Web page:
– Hide quoted text — Show quoted text -> There are a number of ways of aiming when shooting barebow (i.e. with > no sight). The basic principle is that you use the point of the arrow > as the aiming pin (for want of a better word). With barebow shooting > you will also usually place all your drawing fingers under the nock > rather than one above and two under. > One method of aiming is to gap shoot in order to get the arrows > hitting where you want. Gap shooting is the process of seeing where an > arrow hits in relation to where you aimed so that you can adjust where > you aim in order to hit the place you want. For example, if when you > aim the point of the arrow at the gold and you hit three o’clock red, > then aiming at nine o’clock red will hopefully bring the arrow into > the gold. > Another method of adjusting the up/down aiming is by string walking. > This is the process of moving the drawing fingers up and down the > string below the nock which causes the bow to tilt up and down and the > arrow to fly higher or lower. String walking does require you to use a > consistant anchor point for you drawing hand. > A third method is face walking. This is where the drawing fingers do > not move up and down the string but always hook onto the same point, > and the anchor point of the drawing hand move up and down the side of > the face. Because of the contours of the face this method can > potentially introduce some left/right aiming inconsistances.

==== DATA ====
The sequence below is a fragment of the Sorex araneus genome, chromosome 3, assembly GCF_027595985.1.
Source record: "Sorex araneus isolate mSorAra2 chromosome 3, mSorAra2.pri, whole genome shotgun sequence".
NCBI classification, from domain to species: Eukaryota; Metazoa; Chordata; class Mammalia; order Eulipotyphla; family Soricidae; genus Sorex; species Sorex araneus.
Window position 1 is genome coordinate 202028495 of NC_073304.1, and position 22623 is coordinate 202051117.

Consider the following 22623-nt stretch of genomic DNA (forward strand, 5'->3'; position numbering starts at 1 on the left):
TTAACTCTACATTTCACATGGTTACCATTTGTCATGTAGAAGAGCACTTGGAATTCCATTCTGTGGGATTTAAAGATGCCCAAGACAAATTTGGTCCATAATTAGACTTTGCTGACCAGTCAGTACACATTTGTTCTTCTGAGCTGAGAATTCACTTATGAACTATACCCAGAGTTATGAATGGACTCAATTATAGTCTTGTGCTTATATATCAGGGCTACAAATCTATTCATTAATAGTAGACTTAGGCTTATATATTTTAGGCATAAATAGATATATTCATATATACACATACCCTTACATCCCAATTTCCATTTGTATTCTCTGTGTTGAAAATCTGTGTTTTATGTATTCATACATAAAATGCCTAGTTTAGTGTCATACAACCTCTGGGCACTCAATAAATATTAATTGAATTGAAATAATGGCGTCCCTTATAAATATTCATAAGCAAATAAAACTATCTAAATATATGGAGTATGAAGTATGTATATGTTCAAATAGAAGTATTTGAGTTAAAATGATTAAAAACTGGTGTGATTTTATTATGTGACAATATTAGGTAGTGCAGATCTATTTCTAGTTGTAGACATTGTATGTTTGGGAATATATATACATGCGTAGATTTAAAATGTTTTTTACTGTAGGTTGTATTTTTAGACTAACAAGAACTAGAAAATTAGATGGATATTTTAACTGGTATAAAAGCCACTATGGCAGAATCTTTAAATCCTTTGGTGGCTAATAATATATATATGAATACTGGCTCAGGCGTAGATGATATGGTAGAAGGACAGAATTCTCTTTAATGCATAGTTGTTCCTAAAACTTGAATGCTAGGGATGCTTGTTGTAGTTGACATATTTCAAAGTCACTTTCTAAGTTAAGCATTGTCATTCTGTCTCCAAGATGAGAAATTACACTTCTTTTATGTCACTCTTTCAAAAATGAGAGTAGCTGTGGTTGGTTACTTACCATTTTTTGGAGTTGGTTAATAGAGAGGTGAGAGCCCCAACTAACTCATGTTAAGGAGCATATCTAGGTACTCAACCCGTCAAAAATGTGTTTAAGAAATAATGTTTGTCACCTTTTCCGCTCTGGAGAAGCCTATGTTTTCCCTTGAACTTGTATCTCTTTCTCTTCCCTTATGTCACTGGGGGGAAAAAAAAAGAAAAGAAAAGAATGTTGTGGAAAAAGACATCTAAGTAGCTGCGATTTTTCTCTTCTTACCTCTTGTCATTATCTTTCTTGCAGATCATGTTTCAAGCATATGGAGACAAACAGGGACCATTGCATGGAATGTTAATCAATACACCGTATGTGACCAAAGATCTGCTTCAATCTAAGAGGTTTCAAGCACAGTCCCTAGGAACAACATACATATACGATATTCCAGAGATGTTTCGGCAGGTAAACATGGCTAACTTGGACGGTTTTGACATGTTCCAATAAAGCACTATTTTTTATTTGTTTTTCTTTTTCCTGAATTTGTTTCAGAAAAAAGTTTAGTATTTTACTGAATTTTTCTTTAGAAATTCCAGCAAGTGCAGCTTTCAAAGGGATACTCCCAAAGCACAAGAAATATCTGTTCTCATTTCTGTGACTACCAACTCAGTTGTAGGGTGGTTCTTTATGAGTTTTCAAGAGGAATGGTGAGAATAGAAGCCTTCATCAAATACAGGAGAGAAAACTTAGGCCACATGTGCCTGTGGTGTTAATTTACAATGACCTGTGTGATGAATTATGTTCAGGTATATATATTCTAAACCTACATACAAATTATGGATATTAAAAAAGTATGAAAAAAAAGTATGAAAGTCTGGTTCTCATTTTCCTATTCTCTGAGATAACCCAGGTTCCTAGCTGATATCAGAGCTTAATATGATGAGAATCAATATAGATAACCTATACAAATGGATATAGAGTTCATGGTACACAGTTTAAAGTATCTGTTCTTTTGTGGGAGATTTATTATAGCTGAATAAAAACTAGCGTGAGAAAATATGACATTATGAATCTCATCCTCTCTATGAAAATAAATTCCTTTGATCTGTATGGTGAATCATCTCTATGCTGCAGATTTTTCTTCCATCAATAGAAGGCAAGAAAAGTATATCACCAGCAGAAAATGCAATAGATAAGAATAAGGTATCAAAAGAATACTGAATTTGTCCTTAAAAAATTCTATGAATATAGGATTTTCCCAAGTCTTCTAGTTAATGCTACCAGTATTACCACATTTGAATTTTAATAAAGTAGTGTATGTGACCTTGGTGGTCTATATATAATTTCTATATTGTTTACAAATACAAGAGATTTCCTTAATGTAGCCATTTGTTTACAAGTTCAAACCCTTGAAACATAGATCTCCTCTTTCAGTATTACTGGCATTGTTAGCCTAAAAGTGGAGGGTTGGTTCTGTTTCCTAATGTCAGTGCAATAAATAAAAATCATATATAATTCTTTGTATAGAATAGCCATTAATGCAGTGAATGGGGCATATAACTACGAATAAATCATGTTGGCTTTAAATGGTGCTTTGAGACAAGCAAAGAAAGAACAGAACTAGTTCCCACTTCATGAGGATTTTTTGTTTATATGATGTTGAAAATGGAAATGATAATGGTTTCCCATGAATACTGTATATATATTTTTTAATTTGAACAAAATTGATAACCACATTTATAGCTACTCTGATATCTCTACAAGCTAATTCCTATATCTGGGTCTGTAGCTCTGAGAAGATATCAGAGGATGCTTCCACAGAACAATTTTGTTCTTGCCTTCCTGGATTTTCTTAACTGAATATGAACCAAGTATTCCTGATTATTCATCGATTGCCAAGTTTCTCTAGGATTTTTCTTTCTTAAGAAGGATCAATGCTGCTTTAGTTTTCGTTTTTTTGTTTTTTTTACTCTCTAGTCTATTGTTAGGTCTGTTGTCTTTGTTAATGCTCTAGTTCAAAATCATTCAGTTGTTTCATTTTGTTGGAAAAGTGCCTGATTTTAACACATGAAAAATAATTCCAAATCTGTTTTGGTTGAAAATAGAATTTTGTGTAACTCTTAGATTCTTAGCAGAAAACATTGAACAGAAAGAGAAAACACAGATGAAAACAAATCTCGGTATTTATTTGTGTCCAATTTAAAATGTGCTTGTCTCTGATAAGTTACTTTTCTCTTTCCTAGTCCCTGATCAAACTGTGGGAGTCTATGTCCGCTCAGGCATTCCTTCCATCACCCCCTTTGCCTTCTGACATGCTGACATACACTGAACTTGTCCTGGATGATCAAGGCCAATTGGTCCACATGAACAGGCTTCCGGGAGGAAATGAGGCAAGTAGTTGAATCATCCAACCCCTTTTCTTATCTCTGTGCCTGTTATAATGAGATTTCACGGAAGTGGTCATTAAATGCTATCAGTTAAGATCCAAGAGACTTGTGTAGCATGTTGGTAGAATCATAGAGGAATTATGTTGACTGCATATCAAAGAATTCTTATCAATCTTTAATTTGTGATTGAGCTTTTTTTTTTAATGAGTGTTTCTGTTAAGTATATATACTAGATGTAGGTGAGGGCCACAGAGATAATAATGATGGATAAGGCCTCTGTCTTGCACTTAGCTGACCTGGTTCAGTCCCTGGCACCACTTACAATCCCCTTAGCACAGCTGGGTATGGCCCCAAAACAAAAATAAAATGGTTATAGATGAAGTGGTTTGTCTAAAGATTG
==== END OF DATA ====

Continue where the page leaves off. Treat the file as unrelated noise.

Response:

Ditto – that’s what our club coach recommended us do (we get lots of beginners being a University club).  I make that 3 votes Dave

– Hide quoted text — Show quoted text -> The methods that PhilB describes are also the same techniques I have seen or > read about being used.  So, I am another vote to try them. > Norm > There are a number of ways of aiming when shooting barebow (i.e. with > no sight). The basic principle is that you use the point of the arrow > as the aiming pin (for want of a better word). With barebow shooting > you will also usually place all your drawing fingers under the nock > rather than one above and two under. > One method of aiming is to gap shoot in order to get the arrows > hitting where you want. Gap shooting is the process of seeing where an > arrow hits in relation to where you aimed so that you can adjust where > you aim in order to hit the place you want. For example, if when you > aim the point of the arrow at the gold and you hit three o’clock red, > then aiming at nine o’clock red will hopefully bring the arrow into > the gold. > Another method of adjusting the up/down aiming is by string walking. > This is the process of moving the drawing fingers up and down the > string below the nock which causes the bow to tilt up and down and the > arrow to fly higher or lower. String walking does require you to use a > consistant anchor point for you drawing hand. > A third method is face walking. This is where the drawing fingers do > not move up and down the string but always hook onto the same point, > and the anchor point of the drawing hand move up and down the side of > the face. Because of the contours of the face this method can > potentially introduce some left/right aiming inconsistances.